I think the dilly-dally of "who" a curious waste of time: anyone who is not asking "if" is either working for Mr. Trump or his own advancement, not for America. But even more important than "if" is "us". We, through our electoral system, put Mr. Trump in the White House: so it is "us" that needs a reckoning. The radical disconnect between our collective "values" and "myths" and our continuing reality of strict adherence to both force and greed (in service to Power) -- as both national policy and cultural identity -- is the beating heart of our societal problems.
What Mr. Trump lacks in verbal clarity is not shared by Israel's Mr. Netanyahu who has said, "The weak crumble, are slaughtered and are erased from history while the strong, for good or for ill, survive. The strong are respected, and alliances are made with the strong, and in the end, peace is made with the strong." No doubt Mr. Trump thinks that might have said these words first! Regardless, they do clearly articulate the perspective of Mr. Trump -- and also of our national policies and cultural values. This is who we are. But is it who we really want to be?
The so-called "operating dysfunction" going on in the White House is nothing other than the operating dysfunction of our entire nation and national identity! We practice what Mr. Netanyahu preaches, and yet we are perhaps the most "religious" nation on Earth -- and many of us like to think the "most Christian". And therein lies the root of national dysfunction. In every way we practice and extol the necessity of greed, of unlimited profits, and of the "best system ever devised by humanity". In every way we practice and extol the necessity of force -- not the gentle force of Gandhi or Thoreau, but the rapacious force of economic exploitation and oppression, and when that loses its effectiveness, of "the greatest military might the world has ever seen".
How do we hear the words of Jesus, of Yeshua bar Alaha, on the Sundays we attend church? Do we uncomfortably squirm when we hear "Woe to you rich" and "Blessed are you poor"? Do we close our ears when the words over the sound system are, "Love your enemies and pray for those who use you badly"? Mr. Netanyahu and Mr. Trump are both counting on all of us to completely ignore the words of Jesus: to believe that what we do does not really matter: that what matters is only the lip service of a "profession of faith"! Such a profession of "faith" allows us to hate our black neighbor, hire police who will shoot him in the back, and guards to man the prisons that hold the survivors of the "war" on our American streets.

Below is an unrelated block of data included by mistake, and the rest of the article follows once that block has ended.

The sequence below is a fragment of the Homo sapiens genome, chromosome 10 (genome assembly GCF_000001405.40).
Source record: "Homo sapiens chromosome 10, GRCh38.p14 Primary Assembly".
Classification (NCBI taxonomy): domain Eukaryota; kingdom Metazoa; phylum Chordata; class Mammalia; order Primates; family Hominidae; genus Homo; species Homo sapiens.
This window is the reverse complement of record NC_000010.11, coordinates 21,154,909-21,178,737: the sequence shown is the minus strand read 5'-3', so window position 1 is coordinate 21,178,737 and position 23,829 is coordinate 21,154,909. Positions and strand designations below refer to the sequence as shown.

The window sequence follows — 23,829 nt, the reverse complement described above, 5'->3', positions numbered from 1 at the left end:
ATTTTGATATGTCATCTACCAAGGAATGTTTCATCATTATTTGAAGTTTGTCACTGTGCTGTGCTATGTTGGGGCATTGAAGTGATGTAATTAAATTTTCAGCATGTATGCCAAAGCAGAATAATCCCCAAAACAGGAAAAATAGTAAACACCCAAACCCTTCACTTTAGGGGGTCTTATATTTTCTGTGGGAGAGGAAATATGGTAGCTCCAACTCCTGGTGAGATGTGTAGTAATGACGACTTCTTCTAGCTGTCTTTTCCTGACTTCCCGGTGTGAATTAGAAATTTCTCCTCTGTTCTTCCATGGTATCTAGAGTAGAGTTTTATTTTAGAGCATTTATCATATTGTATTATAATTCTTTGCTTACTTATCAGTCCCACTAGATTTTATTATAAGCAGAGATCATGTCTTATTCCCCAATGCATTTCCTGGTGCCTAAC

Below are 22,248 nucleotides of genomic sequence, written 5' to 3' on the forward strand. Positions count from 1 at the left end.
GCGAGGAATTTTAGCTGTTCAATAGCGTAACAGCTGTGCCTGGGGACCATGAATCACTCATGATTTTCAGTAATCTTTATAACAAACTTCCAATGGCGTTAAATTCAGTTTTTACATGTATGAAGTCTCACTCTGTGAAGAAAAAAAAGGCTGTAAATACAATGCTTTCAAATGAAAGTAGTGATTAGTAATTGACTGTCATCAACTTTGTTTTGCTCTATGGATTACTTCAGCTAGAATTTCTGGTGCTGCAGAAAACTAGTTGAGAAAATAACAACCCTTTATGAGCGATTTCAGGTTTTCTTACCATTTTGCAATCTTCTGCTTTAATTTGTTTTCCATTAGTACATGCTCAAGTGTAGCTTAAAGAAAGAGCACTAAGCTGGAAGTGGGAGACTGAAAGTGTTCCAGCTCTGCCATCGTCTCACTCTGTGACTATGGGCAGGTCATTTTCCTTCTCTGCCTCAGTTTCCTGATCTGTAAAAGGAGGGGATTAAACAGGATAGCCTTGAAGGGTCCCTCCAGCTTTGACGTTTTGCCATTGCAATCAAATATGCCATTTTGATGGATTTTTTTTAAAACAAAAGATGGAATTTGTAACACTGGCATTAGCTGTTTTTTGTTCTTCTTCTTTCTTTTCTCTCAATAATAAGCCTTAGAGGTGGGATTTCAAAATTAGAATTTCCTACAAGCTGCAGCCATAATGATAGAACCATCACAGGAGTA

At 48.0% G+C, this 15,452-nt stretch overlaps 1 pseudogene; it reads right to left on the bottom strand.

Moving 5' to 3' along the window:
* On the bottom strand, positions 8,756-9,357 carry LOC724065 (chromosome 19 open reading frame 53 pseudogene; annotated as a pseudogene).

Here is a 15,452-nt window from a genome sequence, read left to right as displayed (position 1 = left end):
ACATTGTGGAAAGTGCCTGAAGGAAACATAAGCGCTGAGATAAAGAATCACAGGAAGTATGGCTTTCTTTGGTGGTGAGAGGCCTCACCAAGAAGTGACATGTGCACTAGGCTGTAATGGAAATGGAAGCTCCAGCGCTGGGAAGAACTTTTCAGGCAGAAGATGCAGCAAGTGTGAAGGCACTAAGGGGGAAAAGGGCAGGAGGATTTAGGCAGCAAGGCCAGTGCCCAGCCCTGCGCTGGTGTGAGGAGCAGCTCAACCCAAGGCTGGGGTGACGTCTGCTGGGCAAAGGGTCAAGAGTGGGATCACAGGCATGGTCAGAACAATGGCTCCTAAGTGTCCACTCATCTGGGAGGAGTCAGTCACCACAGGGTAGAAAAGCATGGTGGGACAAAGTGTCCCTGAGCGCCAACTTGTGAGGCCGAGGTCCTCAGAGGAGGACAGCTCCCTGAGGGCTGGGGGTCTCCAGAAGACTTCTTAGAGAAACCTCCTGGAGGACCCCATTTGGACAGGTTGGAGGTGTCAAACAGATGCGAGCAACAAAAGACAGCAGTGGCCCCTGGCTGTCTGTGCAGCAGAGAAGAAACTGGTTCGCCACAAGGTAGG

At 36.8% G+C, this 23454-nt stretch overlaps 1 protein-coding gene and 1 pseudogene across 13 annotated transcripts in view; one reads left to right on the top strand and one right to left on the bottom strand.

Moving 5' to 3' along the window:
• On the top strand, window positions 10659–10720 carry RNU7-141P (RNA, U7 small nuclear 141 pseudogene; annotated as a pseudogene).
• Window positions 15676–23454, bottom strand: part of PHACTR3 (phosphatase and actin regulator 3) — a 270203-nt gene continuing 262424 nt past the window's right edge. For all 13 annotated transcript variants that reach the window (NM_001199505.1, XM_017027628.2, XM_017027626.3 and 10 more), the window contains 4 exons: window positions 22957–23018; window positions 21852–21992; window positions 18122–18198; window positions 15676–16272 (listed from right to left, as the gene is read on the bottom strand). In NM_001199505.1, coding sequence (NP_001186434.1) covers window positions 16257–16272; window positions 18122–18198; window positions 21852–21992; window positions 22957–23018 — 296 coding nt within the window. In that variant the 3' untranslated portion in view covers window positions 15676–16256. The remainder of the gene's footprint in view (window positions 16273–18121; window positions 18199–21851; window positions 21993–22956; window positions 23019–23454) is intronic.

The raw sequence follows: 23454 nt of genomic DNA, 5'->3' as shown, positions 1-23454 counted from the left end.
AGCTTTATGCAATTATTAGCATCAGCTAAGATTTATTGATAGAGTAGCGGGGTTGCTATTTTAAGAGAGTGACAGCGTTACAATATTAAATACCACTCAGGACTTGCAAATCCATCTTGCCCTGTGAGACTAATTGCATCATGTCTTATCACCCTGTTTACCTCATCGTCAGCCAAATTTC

Such a profession of "faith" allows us to construct and keep rolling ("The best economy ever!" -- Mr. Trump) a predatory capitalism that is chewing up and spitting out the Planet that we call home: a predatory capitalism that is divvying up resources into the hands of a few, while 1 in 6 children in America suffer from daily food insecurity, and thousands of others around the world suffer the effects of malnutrition every single day, every year. Every minute given over to thinking of "who" may have written his anonymous op-ed and not of "how" we build a world of "small unities", of a new global rEvolution, in keeping with an "Activation of Faith", is our dysfunction and a complete waste of time and energy (which is exactly what Power wants of us).
Robert Daniel Smith was privileged to serve the homeless and marginalized for 30 years in Salinas, California. Together with his wife, Michelle, they founded an intentional community called the 'Companions of the Way', also in Salinas. Robert and Michelle are community organizers, Catholic Worker renegades, sacred activists, writers, poets, artists, Divine Mother devotees, and practitioners of Kriya Yoga as taught by Rev. Ellen Grace O'Brian of the Center for Spiritual Enlightenment. Michelle is also a Montessori public school teacher. Robert is also an ordained Interfaith Minister.